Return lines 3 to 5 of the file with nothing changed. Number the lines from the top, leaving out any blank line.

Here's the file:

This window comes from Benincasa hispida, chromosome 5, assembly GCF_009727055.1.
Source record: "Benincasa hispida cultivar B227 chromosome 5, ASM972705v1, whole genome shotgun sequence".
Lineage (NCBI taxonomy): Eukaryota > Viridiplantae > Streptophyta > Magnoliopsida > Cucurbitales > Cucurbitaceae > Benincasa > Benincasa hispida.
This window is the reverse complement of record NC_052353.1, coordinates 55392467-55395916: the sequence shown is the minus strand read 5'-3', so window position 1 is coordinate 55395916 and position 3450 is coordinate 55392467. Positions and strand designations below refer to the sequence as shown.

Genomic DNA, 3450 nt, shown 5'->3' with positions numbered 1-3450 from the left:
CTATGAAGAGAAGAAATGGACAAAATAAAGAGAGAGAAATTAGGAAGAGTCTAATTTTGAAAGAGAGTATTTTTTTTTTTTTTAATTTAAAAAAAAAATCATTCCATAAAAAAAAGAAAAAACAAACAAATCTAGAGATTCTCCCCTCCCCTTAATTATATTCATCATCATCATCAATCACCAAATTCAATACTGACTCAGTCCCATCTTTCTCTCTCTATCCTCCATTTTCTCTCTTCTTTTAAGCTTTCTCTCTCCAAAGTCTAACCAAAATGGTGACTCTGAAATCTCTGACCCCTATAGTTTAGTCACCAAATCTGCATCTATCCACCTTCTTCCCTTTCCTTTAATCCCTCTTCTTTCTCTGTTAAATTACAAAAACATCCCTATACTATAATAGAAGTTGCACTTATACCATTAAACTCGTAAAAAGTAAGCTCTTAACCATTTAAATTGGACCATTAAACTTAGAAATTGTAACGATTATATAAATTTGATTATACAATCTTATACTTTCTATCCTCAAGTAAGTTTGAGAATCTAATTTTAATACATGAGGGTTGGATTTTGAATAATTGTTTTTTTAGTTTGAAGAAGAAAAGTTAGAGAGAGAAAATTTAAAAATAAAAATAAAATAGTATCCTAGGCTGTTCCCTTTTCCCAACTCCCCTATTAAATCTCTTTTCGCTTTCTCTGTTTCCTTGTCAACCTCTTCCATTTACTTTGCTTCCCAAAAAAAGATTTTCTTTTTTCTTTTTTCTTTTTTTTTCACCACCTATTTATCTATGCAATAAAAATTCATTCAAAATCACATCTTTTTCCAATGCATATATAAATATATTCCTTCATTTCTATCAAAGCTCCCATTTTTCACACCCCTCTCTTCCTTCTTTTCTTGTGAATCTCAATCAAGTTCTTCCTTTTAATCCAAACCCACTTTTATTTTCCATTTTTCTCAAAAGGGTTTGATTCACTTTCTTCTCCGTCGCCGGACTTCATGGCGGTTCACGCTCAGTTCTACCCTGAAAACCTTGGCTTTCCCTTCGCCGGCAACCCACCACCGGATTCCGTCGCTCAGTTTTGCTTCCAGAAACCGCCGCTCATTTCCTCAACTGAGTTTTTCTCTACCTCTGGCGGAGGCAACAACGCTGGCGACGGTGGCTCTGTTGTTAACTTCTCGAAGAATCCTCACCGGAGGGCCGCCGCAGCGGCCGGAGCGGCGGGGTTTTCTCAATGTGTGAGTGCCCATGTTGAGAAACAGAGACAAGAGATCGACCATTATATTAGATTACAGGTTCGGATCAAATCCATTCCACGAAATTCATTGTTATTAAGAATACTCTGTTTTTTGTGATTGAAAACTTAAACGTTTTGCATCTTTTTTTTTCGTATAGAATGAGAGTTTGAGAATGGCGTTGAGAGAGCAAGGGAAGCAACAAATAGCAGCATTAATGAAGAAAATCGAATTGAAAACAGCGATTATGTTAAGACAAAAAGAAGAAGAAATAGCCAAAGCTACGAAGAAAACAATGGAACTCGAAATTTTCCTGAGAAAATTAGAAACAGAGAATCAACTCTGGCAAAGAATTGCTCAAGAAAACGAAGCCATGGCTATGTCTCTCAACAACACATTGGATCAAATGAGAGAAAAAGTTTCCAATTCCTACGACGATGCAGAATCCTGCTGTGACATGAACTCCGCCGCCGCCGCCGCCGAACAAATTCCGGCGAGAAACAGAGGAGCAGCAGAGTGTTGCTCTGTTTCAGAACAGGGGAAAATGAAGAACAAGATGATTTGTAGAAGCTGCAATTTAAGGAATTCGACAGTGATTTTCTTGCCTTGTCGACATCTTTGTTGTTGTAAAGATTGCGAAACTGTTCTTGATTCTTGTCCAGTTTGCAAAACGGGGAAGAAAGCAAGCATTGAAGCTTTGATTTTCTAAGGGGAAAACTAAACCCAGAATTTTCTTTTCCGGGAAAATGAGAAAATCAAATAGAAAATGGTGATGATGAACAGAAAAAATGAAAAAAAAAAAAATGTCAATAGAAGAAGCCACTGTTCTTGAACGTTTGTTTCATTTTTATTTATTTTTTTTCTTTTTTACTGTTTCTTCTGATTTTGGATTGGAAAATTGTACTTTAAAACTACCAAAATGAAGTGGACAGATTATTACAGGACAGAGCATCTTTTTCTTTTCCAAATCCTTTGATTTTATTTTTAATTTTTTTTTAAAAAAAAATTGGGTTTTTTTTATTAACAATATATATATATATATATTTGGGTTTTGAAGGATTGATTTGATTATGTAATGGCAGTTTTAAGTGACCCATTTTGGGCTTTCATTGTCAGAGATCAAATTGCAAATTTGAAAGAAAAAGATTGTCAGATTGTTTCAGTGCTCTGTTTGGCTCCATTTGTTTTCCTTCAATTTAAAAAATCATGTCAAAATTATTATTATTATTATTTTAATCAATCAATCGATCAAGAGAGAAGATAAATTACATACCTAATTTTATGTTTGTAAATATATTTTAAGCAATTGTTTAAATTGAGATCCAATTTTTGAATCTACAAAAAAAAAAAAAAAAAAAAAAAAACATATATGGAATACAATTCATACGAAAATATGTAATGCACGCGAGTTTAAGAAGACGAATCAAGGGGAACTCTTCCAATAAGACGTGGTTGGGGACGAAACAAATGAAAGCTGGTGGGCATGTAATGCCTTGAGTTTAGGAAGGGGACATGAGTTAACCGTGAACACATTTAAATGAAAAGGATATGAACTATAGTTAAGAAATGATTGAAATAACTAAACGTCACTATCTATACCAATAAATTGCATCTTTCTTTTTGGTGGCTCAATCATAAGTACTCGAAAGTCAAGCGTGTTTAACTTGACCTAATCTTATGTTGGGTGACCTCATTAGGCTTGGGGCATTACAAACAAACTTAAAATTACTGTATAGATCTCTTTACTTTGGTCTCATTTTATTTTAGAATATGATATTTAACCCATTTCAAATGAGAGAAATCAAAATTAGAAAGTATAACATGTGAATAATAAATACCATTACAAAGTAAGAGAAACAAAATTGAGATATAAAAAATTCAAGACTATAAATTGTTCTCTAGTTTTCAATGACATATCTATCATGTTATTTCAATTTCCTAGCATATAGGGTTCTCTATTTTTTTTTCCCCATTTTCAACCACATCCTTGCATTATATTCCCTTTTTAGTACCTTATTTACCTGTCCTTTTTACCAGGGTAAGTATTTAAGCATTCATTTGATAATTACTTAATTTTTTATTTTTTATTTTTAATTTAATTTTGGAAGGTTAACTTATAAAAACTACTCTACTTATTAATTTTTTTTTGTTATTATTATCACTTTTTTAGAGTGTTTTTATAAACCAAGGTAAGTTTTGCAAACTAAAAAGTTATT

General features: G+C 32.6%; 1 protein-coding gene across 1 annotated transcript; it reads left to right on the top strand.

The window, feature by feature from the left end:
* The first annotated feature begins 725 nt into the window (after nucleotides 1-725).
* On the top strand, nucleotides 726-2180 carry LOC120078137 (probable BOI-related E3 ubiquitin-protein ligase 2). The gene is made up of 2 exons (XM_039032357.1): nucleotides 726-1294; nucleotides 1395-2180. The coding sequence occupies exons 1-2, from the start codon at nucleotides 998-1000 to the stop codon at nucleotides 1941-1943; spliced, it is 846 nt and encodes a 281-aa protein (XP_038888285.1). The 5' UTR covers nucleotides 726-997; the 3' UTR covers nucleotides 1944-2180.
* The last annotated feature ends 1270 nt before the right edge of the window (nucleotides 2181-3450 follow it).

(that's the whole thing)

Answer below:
Lineage (NCBI taxonomy): Eukaryota > Viridiplantae > Streptophyta > Magnoliopsida > Cucurbitales > Cucurbitaceae > Benincasa > Benincasa hispida.
This window is the reverse complement of record NC_052353.1, coordinates 55392467-55395916: the sequence shown is the minus strand read 5'-3', so window position 1 is coordinate 55395916 and position 3450 is coordinate 55392467. Positions and strand designations below refer to the sequence as shown.

Genomic DNA, 3450 nt, shown 5'->3' with positions numbered 1-3450 from the left: